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June 30, 2022

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Bob Odenkirk winds down his journey as Jimmy McGill, uh, Saul Goodman, no, Gene Takavic

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Bob Odenkirk doesn’t remember anything about his heart attack last summer — not the CPR, not the three defibrillator zaps that brought him back to life and nothing from the eight days he spent recuperating at Albuquerque Presbyterian Hospital. Even the week after he went home is sketchy. He vaguely recalls his wife, Naomi, and adult kids, Nate and Erin, being with him and time spent with his “Better Call Saul” co-stars (and Albuquerque roommates) Rhea Seehorn and Patrick Fabian.

But that’s it. No white light moment? I ask him. No encounters with St. Peter or a dearly departed pet?

“No,” Odenkirk answers. It’s a hot day, the Santa Ana winds are blowing and we’re sitting indoors at a poolside restaurant at the Hollywood Roosevelt Hotel, sipping mojitos, far removed from the day Odenkirk collapsed on the set of “Better Call Saul.” I express a little disappointment that Odenkirk cannot offer me reassurance about an afterlife.

“You’re disappointed? I’m disappointed,” Odenkirk says. “I wanted to have that tale to tell. I wanted to tell you which of my relatives was first in line to greet me. I wanted to see Abraham Lincoln playing chess with Elvis Presley and get in on that game. I think Lincoln’s probably going to win. But only after Presley throws the board across the room and knocks Lincoln’s hat off.”

Odenkirk, 59, chuckles. But just a little. He thinks about his near-death experience often and, yes, on one level, he feels a bit cheated. If his heart is going to stop and he’s going to turn bluish-gray because he isn’t breathing and if they have to put the paddles on him to jump-start his pulse, he would have liked just one grand, existential moment of awareness and maybe a couple answers about what’s next. Instead, he just got a big blank space.

Of course, that’s not all he got. Odenkirk also received a monumental outpouring of love from complete strangers on social media — platforms he calls “this horrible thing that has degraded us” — and that he remembers. Odenkirk still can’t wrap his head around the kindness directed his way. He’s not a warm-and-fuzzy guy. His comedy career — Chicago club stages, writing for “Saturday Night Live,” creating and performing “Mr. Show” with David Cross, all chronicled in his excellent memoir “Comedy Comedy Comedy Drama” — has been predicated on the idea that the best humor comes from a place of anger. And that people are stupid. And that life is dumb.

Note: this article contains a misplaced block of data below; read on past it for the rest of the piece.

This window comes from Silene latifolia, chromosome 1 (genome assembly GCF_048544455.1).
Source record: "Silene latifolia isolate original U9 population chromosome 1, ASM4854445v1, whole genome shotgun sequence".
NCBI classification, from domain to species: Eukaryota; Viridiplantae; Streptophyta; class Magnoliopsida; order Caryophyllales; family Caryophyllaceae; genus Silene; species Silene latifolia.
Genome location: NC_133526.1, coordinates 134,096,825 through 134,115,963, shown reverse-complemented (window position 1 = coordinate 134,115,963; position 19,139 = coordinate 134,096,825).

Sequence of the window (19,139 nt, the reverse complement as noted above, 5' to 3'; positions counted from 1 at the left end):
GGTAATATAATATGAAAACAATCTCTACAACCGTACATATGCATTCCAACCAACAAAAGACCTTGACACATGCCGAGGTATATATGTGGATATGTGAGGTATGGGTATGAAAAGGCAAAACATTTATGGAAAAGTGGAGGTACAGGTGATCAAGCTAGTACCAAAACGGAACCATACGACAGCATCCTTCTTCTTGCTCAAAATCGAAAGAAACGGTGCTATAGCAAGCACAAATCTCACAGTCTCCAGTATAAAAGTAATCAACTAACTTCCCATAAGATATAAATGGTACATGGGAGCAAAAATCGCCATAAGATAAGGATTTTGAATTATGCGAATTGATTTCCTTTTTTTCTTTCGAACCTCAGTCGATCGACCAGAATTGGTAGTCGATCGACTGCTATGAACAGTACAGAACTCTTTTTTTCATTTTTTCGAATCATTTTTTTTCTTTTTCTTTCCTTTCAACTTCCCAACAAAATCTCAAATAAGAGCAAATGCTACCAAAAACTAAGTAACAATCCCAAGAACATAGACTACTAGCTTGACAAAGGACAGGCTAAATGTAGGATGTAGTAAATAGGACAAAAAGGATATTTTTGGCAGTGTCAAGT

And sure, audiences do treasure Saul Goodman, the fast-talking attorney who provided “Breaking Bad” with moments of comic relief and turned into a cautionary tale and tragic antihero on “Better Call Saul,” now in its final run of episodes.

“But Saul’s not a good guy,” Odenkirk says. “He’s very selfish. So I don’t think it’s that.”

This ignites a good-natured debate — it won’t be our last — about how “Better Call Saul” made us feel something deeper about Odenkirk’s character, introduced as Jimmy McGill, a man of many talents, one of which is scamming. He’s a scamp looking for approval, foolishly, it turns out, from his older brother, memorably played by Michael McKean. And when that relationship turns sour (to put it mildly), it fuels frustrations and resentments that Jimmy can’t leave behind.

Anyway, we feel something for the guy — and for the actor who has played him for a decade.

“I’ll allow that,” Odenkirk says. “But I don’t think it explains that outpouring of warmth. I think that came from COVID, which freaked everyone out and led to this feeling of ‘Can we just not have more bad things happen to us for a little while?’ And then, you know, I’m not a movie star. I’m just a guy who acts and works hard. I think people see me and think, ‘If I was an actor and had a great bit of luck, I’d be like him. He’s not a flashy guy. He’s not even particularly gifted. He just shows up and goes to work.’ People can relate to that. And maybe that provoked a certain amount of empathy.”